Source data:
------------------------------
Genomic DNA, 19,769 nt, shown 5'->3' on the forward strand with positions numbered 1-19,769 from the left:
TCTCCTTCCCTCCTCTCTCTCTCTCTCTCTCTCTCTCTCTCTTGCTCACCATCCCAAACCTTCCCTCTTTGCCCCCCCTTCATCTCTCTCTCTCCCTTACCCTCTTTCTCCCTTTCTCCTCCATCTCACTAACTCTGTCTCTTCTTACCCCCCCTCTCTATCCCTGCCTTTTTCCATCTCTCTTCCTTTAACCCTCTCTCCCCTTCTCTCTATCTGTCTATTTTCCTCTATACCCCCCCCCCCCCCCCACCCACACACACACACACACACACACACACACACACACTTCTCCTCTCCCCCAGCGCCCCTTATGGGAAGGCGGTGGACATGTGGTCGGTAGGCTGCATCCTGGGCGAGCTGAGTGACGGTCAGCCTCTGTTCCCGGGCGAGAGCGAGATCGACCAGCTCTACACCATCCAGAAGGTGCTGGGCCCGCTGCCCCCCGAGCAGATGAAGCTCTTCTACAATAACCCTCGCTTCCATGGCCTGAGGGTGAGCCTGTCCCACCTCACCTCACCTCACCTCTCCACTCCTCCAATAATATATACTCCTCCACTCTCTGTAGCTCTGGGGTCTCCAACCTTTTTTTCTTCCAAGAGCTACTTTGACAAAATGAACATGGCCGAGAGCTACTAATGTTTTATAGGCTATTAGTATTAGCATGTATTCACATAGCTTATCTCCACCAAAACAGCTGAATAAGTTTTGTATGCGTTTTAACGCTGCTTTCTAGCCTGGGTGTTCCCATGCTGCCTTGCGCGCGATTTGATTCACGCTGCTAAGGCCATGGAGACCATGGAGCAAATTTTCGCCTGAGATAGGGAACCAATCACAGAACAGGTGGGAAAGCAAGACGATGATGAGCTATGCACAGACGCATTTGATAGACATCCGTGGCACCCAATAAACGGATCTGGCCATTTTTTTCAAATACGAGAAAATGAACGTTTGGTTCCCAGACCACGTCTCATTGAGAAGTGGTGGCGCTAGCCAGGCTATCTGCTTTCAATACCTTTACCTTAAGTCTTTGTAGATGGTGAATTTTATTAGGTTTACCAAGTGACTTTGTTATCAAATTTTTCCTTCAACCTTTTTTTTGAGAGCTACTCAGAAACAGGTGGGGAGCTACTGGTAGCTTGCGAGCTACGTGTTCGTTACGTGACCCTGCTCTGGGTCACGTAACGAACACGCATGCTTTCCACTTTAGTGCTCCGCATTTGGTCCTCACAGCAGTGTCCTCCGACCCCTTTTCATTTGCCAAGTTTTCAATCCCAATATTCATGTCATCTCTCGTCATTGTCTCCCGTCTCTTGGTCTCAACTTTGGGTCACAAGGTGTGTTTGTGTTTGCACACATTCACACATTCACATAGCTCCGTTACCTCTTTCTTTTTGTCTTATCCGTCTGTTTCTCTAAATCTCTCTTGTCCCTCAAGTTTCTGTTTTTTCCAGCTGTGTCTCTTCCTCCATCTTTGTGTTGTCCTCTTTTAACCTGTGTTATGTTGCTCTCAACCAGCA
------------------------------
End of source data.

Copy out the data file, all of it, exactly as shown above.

Genomic DNA, 19,769 nt, shown 5'->3' on the forward strand with positions numbered 1-19,769 from the left:
TCTCCTTCCCTCCTCTCTCTCTCTCTCTCTCTCTCTCTCTCTTGCTCACCATCCCAAACCTTCCCTCTTTGCCCCCCCTTCATCTCTCTCTCTCCCTTACCCTCTTTCTCCCTTTCTCCTCCATCTCACTAACTCTGTCTCTTCTTACCCCCCCTCTCTATCCCTGCCTTTTTCCATCTCTCTTCCTTTAACCCTCTCTCCCCTTCTCTCTATCTGTCTATTTTCCTCTATACCCCCCCCCCCCCCCCACCCACACACACACACACACACACACACACACACACACTTCTCCTCTCCCCCAGCGCCCCTTATGGGAAGGCGGTGGACATGTGGTCGGTAGGCTGCATCCTGGGCGAGCTGAGTGACGGTCAGCCTCTGTTCCCGGGCGAGAGCGAGATCGACCAGCTCTACACCATCCAGAAGGTGCTGGGCCCGCTGCCCCCCGAGCAGATGAAGCTCTTCTACAATAACCCTCGCTTCCATGGCCTGAGGGTGAGCCTGTCCCACCTCACCTCACCTCACCTCTCCACTCCTCCAATAATATATACTCCTCCACTCTCTGTAGCTCTGGGGTCTCCAACCTTTTTTTCTTCCAAGAGCTACTTTGACAAAATGAACATGGCCGAGAGCTACTAATGTTTTATAGGCTATTAGTATTAGCATGTATTCACATAGCTTATCTCCACCAAAACAGCTGAATAAGTTTTGTATGCGTTTTAACGCTGCTTTCTAGCCTGGGTGTTCCCATGCTGCCTTGCGCGCGATTTGATTCACGCTGCTAAGGCCATGGAGACCATGGAGCAAATTTTCGCCTGAGATAGGGAACCAATCACAGAACAGGTGGGAAAGCAAGACGATGATGAGCTATGCACAGACGCATTTGATAGACATCCGTGGCACCCAATAAACGGATCTGGCCATTTTTTTCAAATACGAGAAAATGAACGTTTGGTTCCCAGACCACGTCTCATTGAGAAGTGGTGGCGCTAGCCAGGCTATCTGCTTTCAATACCTTTACCTTAAGTCTTTGTAGATGGTGAATTTTATTAGGTTTACCAAGTGACTTTGTTATCAAATTTTTCCTTCAACCTTTTTTTTGAGAGCTACTCAGAAACAGGTGGGGAGCTACTGGTAGCTTGCGAGCTACGTGTTCGTTACGTGACCCTGCTCTGGGTCACGTAACGAACACGCATGCTTTCCACTTTAGTGCTCCGCATTTGGTCCTCACAGCAGTGTCCTCCGACCCCTTTTCATTTGCCAAGTTTTCAATCCCAATATTCATGTCATCTCTCGTCATTGTCTCCCGTCTCTTGGTCTCAACTTTGGGTCACAAGGTGTGTTTGTGTTTGCACACATTCACACATTCACATAGCTCCGTTACCTCTTTCTTTTTGTCTTATCCGTCTGTTTCTCTAAATCTCTCTTGTCCCTCAAGTTTCTGTTTTTTCCAGCTGTGTCTCTTCCTCCATCTTTGTGTTGTCCTCTTTTAACCTGTGTTATGTTGCTCTCAACCAGCA